Intellijoint Surgical, a Waterloo-ON medical device company, is spearheading the launch of Canada’s first industry-led hub dedicated to scaling southern Ontario medtech start-ups. Opening in June, the Medical Innovation Xchange (MIX) will occupy 2,787 square metres of the Kitchener building with Intellijoint as its anchor tenant. The hub can house about 200 people. – Newswire
The pan-Canadian Consortium for Industrial Research and Innovation in Medical Technology, MEDTEQ, has announced the first recipients from its $14-million investment fund, which aims to mature technologies, accelerate innovation and de-risk companies. Co-investors include Anges-Québec, Anges-Québec Capital, Innovacorp, Real Ventures and others. The funding recipients are: Densitas (Halifax); MIMs (My Intelligent Machines) (Montreal); My01 (Montreal); Optina Diagnostics (Montreal); Saccade Analytics (Montreal); Spinologics (Montreal); Spring Loaded Technology (Halifax); and THORASYS (Montreal). – Newswire
A $5-million gift to Toronto’s Sinai Health System will fund the new Dovigi Family Sports Medicine Clinic and a research chair in sports medicine. The donation was made by entrepreneur and former NHL player Patrick Dovigi, founder and CEO of GFL Environmental Inc. – Newswire
The National Research Council and the University of Waterloo have launched the Collaboration on Artificial Intelligence, Internet of Things, and Cybersecurity. Housed on the University of Waterloo campus, the new hub brings together 20 researchers and students from the NRC and UWaterloo. – GoC
Access to talent is the main reason Canadian companies have been slow to adopt artificial intelligence, according to a new report from the Brookfield Institute for Innovation + Entrepreneurship at Ryerson University. The skills gap includes “technical, managerial, and translation talent required to support the effective development, implementation, and use of fundamental AI infrastructure, develop effective business strategies, calculate risk, manage business processes, and identify and address unintended consequences.” – Brookfield Institute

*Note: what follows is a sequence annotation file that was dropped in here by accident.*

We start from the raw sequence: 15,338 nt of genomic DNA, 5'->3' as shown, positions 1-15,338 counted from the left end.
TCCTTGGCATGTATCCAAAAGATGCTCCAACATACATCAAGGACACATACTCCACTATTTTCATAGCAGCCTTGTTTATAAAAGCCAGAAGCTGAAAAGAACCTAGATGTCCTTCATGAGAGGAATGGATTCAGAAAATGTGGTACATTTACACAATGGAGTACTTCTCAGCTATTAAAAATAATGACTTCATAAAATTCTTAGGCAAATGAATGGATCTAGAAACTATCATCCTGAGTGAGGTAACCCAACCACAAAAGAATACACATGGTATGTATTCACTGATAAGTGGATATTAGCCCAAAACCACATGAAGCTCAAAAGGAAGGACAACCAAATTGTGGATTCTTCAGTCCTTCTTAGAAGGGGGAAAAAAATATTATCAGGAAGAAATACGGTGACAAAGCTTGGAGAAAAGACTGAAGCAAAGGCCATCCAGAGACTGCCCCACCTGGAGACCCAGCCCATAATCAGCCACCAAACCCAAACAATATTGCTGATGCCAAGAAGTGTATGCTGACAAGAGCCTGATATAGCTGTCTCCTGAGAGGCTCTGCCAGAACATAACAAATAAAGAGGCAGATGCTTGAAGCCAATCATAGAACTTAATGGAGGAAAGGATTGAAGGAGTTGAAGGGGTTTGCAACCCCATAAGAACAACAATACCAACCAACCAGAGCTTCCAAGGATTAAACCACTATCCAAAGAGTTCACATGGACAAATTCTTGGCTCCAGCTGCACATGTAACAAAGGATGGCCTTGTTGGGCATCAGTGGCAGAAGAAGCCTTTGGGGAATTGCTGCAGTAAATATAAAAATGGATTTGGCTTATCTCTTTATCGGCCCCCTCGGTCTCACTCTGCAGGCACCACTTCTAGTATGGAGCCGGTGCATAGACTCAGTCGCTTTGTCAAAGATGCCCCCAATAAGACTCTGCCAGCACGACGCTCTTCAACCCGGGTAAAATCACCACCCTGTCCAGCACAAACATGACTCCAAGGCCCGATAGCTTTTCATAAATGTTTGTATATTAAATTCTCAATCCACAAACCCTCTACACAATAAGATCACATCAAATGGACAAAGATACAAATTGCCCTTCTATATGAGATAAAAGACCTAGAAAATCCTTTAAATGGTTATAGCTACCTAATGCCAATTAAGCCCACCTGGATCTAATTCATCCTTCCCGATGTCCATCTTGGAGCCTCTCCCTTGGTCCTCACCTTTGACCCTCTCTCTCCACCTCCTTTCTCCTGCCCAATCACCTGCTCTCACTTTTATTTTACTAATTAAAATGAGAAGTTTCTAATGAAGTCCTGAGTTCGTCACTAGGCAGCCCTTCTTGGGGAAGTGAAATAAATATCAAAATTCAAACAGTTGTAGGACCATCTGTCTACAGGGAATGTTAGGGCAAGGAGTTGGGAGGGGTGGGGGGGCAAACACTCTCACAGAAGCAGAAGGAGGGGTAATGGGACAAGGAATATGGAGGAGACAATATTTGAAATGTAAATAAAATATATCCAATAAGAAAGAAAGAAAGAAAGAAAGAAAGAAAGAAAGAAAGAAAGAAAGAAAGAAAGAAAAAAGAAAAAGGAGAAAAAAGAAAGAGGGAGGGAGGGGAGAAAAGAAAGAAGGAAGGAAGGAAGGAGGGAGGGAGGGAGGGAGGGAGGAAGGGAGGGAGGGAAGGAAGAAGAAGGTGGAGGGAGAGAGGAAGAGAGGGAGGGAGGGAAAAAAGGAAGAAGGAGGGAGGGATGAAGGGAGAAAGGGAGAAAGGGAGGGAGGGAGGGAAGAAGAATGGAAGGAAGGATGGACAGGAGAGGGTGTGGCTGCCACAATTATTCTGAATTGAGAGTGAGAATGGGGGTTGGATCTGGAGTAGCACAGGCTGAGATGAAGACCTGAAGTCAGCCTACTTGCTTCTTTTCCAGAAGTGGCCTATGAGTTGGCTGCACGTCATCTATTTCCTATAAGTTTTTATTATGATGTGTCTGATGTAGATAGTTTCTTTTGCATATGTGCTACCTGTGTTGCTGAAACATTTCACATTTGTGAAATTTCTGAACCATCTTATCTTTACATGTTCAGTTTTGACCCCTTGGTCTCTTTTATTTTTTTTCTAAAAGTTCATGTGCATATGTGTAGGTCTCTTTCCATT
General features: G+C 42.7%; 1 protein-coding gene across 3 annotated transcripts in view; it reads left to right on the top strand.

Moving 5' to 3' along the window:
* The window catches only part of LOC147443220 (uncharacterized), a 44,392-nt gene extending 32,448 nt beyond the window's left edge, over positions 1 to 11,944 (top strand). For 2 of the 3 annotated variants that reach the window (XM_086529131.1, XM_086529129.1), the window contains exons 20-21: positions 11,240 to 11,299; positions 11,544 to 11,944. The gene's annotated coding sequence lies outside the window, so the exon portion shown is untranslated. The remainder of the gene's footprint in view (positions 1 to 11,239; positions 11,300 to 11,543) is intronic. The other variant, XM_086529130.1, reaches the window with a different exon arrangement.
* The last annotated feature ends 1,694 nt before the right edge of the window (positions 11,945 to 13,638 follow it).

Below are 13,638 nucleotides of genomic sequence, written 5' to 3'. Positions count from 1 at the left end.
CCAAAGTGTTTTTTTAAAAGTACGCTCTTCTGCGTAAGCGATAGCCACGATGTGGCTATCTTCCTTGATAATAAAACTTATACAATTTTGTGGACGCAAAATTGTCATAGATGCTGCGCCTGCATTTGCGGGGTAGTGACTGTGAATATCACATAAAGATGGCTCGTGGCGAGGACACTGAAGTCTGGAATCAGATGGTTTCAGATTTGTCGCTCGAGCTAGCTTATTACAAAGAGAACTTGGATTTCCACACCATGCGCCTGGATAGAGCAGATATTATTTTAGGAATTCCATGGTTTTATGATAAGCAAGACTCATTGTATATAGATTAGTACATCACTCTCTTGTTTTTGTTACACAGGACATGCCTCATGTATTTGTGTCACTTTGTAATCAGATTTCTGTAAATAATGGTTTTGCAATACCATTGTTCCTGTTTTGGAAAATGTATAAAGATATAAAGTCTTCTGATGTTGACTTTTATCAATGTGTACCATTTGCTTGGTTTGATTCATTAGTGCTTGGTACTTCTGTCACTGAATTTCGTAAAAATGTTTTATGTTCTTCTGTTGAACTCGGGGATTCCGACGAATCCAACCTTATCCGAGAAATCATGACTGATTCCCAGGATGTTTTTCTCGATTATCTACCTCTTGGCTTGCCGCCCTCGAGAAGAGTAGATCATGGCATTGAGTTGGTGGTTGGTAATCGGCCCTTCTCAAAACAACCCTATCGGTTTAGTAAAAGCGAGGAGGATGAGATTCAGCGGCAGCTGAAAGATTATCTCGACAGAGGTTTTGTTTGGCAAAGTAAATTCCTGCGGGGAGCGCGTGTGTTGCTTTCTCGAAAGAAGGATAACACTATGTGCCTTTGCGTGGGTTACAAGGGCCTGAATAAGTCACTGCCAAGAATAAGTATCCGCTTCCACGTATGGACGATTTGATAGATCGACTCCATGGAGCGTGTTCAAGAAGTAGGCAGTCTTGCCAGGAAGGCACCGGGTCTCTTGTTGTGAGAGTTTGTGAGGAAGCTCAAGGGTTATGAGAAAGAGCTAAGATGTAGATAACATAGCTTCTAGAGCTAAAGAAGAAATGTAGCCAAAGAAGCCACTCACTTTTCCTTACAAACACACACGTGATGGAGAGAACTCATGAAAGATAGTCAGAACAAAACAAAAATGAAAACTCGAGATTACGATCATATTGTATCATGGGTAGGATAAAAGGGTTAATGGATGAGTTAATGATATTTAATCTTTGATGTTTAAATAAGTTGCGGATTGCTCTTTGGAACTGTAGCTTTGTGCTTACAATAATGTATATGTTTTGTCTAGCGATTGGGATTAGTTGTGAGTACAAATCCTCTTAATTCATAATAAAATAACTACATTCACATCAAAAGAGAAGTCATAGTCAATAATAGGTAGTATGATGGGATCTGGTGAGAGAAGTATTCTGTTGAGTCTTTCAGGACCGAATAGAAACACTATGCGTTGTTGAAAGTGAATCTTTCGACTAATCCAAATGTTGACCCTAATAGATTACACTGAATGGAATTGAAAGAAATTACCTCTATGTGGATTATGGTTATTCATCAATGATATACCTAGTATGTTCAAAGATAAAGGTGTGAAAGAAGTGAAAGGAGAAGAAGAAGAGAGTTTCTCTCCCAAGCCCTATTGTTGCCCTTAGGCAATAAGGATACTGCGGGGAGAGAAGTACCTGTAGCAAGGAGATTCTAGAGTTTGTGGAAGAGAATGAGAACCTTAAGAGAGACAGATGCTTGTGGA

Canada has earned the dubious distinction, along with Bangladesh, China, India, Malaysia, and South Africa, for having a weak intellectual property regime that inhibits innovation, concludes a new report from the Global Trade & Innovation Policy Alliance, a global network of independent think tanks based in Washington DC. The report questions whether the federal government’s new IP strategy, launched in 2018, will actually strengthen IP rights, noting “that’s where the Canadian government’s IP strategy should have been focused first and foremost”. – GTIPA
Toronto-based fintech company Borrowell has raised $20 million in Series B funding, bringing its total raised in equity to $36.7 million. The company also reached more than a million users, which Borrowell claims now makes it Canada’s largest consumer fintech company. – Borrowell
The Centre for Addiction and Mental Health (CAMH) has recruited an international team of scientists at the Krembil Centre for Neuroinformatics, which is moving into a new open-concept space at CAMH’s College Street location in Toronto. Team members are: Dr. Shreejoy Tripathy (USA), leading the Computational Genomics team; Dr. Etay Hay (Israel), leading the Brain Circuit Modelling team; Dr. John Griffiths (UK), leading the Whole Brain Modelling team; Dr. Andreea Diaconescu (Romania), leading the Cognitive Network Modelling team; Dr. Leon French (Canada), leading the Integrative Neuroanatomy team; Dr. Daniel Felsky (Canada), leading the Whole Person Modelling team; and Dr. Joanna Yu (Canada), Senior Project Manager of the BrainHealth Databank initiative. – CAMH